Security

Combined Maritime Forces thwart Arabian Sea smugglers

By Mohammed Samir in Manama and Ragheb al-Saneh in Cairo

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A crane unloads food aid provided by UNICEF from a cargo ship at the Red Sea port of al-Hodeida on January 27th. Al-Hodeida is a key entry point for UN aid to Yemen, though islands off the coast have been used by smugglers. [Abdo Hyder/AFP]

The efforts of Combined Maritime Forces (CMF) to combat drug smuggling on the Arabian Sea are key to countering terror financing, experts told Al-Mashareq.

Combined Maritime Forces on February 1st intercepted a vessel being used to smuggle almost half a tonne of heroin across the Western Indian Ocean.

Naval officers aboard CMF warships seized 414 kilogrammes of heroin worth more than $124 million from the vessel, and disposed of the drugs at sea.

The CMF is a multinational naval partnership, which exists to promote security, stability and prosperity across approximately 3.2 million square miles of international waters and some of the world’s most important shipping lanes.

The main focus of the 32-nation force is defeating terrorism, preventing piracy, encouraging regional co-operation, and promoting a safe maritime environment.

Since November, combined forces have seized and destroyed 11.5 tonnes of hashish and 1.5 tonnes of heroin worth more than $1 billion from seven vessels.

"Having significant success seizing almost 12 tonnes of narcotics, CMF warships are eager to return to the waters of the Northern Arabian Sea, so they can continue their role in fighting the illicit smuggling that supports terrorism," a CMF official said.

"The sailors and marines of CMF are keen to return to the site of previous successes," another CMF official said. "The CMF warships look forward to adding to the total of over 12 tonnes of narcotics seized recently."

Thwarting smugging attempts

Combined Maritime Forces have been making "tremendous efforts" to safeguard Yemen's coastline from drugs and arms smugglers, Yemen's Deputy Minister of Information Saleh al-Humaidi told Al-Mashareq.

The sheer length of the coastline, which stretches for more than 2,500 kilometres "has complicated the problem for local security authorities", he said.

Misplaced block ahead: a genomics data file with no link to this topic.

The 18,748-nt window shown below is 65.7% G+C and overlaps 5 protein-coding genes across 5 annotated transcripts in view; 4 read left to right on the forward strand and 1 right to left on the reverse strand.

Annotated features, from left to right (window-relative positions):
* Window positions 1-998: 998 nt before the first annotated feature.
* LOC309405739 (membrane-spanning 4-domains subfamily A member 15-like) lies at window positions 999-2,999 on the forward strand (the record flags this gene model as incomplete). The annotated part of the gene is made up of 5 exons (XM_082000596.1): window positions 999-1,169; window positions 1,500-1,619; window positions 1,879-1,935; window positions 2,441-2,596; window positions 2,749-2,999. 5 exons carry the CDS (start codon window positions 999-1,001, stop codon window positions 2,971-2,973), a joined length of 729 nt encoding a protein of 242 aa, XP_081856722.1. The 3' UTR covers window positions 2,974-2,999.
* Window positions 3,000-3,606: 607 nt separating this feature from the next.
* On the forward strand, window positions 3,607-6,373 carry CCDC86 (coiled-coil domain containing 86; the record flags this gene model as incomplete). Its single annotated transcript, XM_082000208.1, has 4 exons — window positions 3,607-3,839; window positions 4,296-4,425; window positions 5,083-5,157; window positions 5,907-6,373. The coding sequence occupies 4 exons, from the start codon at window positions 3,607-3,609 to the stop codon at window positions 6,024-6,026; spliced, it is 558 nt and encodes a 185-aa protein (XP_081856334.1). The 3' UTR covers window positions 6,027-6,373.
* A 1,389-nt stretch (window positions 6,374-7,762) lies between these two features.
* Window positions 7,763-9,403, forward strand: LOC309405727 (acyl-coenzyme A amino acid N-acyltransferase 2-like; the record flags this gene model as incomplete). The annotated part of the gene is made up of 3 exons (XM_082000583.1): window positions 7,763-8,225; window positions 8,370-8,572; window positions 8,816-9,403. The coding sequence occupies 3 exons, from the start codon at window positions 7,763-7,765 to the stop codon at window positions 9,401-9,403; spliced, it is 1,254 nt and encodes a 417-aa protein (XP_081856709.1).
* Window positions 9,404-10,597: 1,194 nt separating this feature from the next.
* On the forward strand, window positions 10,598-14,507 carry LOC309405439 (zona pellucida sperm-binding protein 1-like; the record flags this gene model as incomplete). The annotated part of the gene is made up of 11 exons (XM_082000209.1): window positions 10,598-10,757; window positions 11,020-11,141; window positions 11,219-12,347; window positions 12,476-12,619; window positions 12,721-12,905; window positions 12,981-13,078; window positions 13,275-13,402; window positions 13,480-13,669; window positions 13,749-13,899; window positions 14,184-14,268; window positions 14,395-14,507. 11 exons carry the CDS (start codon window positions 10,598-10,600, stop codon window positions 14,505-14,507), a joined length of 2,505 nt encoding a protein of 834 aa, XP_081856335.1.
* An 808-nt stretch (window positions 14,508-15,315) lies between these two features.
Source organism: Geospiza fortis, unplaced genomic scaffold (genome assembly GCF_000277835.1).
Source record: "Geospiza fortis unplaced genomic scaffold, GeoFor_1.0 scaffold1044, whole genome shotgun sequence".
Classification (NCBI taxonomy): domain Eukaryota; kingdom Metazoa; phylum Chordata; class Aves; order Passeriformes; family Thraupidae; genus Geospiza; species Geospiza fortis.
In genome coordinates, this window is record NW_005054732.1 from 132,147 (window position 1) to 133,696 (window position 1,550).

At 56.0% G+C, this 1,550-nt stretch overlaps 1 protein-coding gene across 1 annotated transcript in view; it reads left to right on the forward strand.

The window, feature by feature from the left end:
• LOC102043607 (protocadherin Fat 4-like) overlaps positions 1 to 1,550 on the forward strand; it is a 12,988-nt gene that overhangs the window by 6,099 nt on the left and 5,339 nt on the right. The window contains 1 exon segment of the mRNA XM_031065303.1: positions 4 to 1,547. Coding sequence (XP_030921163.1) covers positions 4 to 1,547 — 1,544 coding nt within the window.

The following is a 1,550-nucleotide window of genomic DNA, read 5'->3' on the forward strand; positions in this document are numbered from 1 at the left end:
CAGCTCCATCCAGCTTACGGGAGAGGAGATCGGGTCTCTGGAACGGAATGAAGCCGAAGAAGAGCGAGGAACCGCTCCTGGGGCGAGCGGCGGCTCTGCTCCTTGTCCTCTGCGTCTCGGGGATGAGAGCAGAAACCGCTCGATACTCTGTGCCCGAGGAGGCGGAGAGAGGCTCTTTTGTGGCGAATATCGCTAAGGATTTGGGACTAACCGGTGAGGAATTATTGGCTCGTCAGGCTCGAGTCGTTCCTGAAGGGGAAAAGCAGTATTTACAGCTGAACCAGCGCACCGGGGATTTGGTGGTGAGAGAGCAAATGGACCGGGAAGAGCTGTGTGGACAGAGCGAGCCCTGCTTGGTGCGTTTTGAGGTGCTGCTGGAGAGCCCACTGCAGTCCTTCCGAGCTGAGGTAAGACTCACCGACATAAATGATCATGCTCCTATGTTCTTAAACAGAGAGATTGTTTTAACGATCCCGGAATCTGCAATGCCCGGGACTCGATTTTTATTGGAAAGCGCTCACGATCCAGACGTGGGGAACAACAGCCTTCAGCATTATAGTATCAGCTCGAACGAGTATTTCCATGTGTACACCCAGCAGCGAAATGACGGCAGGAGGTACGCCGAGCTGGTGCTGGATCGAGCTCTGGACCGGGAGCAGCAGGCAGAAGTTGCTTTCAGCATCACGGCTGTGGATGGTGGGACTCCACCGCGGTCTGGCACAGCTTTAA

Adding to this challenge, he said, the outbreak of the war in Yemen -- which began with a coup staged by the Iran-backed Houthis (Ansarallah) -- presented smugglers with an opportunity to step up their drug trafficking activities.

"The CMF took notice of this problem and thwarted several smuggling operations," he said, adding that in recent years, combined forces also seized enough weapons in international waters "to arm a brigade of ground forces".

Shipments seized between February 27th and March 20th, 2016, alone, for example, "included 4,000 pieces of small arms, 100 rocket-propelled grenades (RPGs), 49 machine guns, 20 mortars and nine anti-tank missiles", he said.

"Also seized were large quantities of drugs headed for Yemen," he added.

"The CMF must continue their fruitful counter-terrorism efforts by thwarting illegal smuggling attempts, particularly those financed and directed by Iran," Emirati political researcher Khalid al-Qasimi told Al-Mashareq.

Iran has made use of Red Sea islands off the coast of al-Hodeidah to smuggle weapons to the Houthis, he said, noting that CMF patrols in this area help to choke off smuggling channels.

"The Yemeni border is vast and wide open, both at sea and on land," he said. "Neither the Yemeni army nor anyone else can alone control it and ensure its safety from terrorism."

Protecting a strategic gateway

"Combating drugs is no longer an internal matter that countries pursue and carry out separately," said Col. Rashid Mohammed al-Marri, former officer with the Anti-Narcotics Department of the Dubai Police.

"The Arabian Sea is the focus of international efforts because it is a strategic area, by virtue of it being a gateway for the export, passage and delivery of drugs," he told Al-Mashareq.

Most Gulf countries are co-operating fully with the efforts of the CMF, al-Marri said, noting that this is carried out through joint operations rooms, to follow up on daily surveillance and intervene as needed.

"There are many reasons for the international interest in the Arabian Sea region," said Khalid al-Zubi, professor at Ajman University faculty of law.

The region's vast expanse necessitates international co-operation to control it, as it is a vital artery for smuggling routes, particularly drug smuggling, he said, noting that the CMF conduct daily operations that include monitoring ships.

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